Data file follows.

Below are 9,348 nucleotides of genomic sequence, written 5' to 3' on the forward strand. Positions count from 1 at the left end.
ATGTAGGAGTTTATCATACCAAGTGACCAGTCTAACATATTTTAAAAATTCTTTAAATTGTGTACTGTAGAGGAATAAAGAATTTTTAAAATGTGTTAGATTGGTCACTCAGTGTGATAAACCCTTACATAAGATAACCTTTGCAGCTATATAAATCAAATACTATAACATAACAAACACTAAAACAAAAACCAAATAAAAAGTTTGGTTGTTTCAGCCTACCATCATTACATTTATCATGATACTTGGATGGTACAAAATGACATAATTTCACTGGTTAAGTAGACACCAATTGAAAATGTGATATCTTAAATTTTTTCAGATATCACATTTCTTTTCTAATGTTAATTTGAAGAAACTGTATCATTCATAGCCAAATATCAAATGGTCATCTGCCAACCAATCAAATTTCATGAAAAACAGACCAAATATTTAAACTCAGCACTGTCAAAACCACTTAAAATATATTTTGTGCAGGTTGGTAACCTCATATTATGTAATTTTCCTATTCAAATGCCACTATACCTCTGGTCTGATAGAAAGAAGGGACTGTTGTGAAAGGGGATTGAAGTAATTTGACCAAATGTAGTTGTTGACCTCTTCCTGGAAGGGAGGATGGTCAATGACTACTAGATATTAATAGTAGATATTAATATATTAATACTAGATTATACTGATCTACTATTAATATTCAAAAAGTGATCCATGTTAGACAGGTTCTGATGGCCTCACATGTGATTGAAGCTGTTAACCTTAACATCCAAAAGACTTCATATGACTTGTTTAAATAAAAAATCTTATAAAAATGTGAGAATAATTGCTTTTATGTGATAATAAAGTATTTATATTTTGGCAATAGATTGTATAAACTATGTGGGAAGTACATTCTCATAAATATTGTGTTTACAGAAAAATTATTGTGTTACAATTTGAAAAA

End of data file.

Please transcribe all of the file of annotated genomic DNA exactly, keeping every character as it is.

Below are 9,348 nucleotides of genomic sequence, written 5' to 3' on the forward strand. Positions count from 1 at the left end.
ATGTAGGAGTTTATCATACCAAGTGACCAGTCTAACATATTTTAAAAATTCTTTAAATTGTGTACTGTAGAGGAATAAAGAATTTTTAAAATGTGTTAGATTGGTCACTCAGTGTGATAAACCCTTACATAAGATAACCTTTGCAGCTATATAAATCAAATACTATAACATAACAAACACTAAAACAAAAACCAAATAAAAAGTTTGGTTGTTTCAGCCTACCATCATTACATTTATCATGATACTTGGATGGTACAAAATGACATAATTTCACTGGTTAAGTAGACACCAATTGAAAATGTGATATCTTAAATTTTTTCAGATATCACATTTCTTTTCTAATGTTAATTTGAAGAAACTGTATCATTCATAGCCAAATATCAAATGGTCATCTGCCAACCAATCAAATTTCATGAAAAACAGACCAAATATTTAAACTCAGCACTGTCAAAACCACTTAAAATATATTTTGTGCAGGTTGGTAACCTCATATTATGTAATTTTCCTATTCAAATGCCACTATACCTCTGGTCTGATAGAAAGAAGGGACTGTTGTGAAAGGGGATTGAAGTAATTTGACCAAATGTAGTTGTTGACCTCTTCCTGGAAGGGAGGATGGTCAATGACTACTAGATATTAATAGTAGATATTAATATATTAATACTAGATTATACTGATCTACTATTAATATTCAAAAAGTGATCCATGTTAGACAGGTTCTGATGGCCTCACATGTGATTGAAGCTGTTAACCTTAACATCCAAAAGACTTCATATGACTTGTTTAAATAAAAAATCTTATAAAAATGTGAGAATAATTGCTTTTATGTGATAATAAAGTATTTATATTTTGGCAATAGATTGTATAAACTATGTGGGAAGTACATTCTCATAAATATTGTGTTTACAGAAAAATTATTGTGTTACAATTTGAAAAA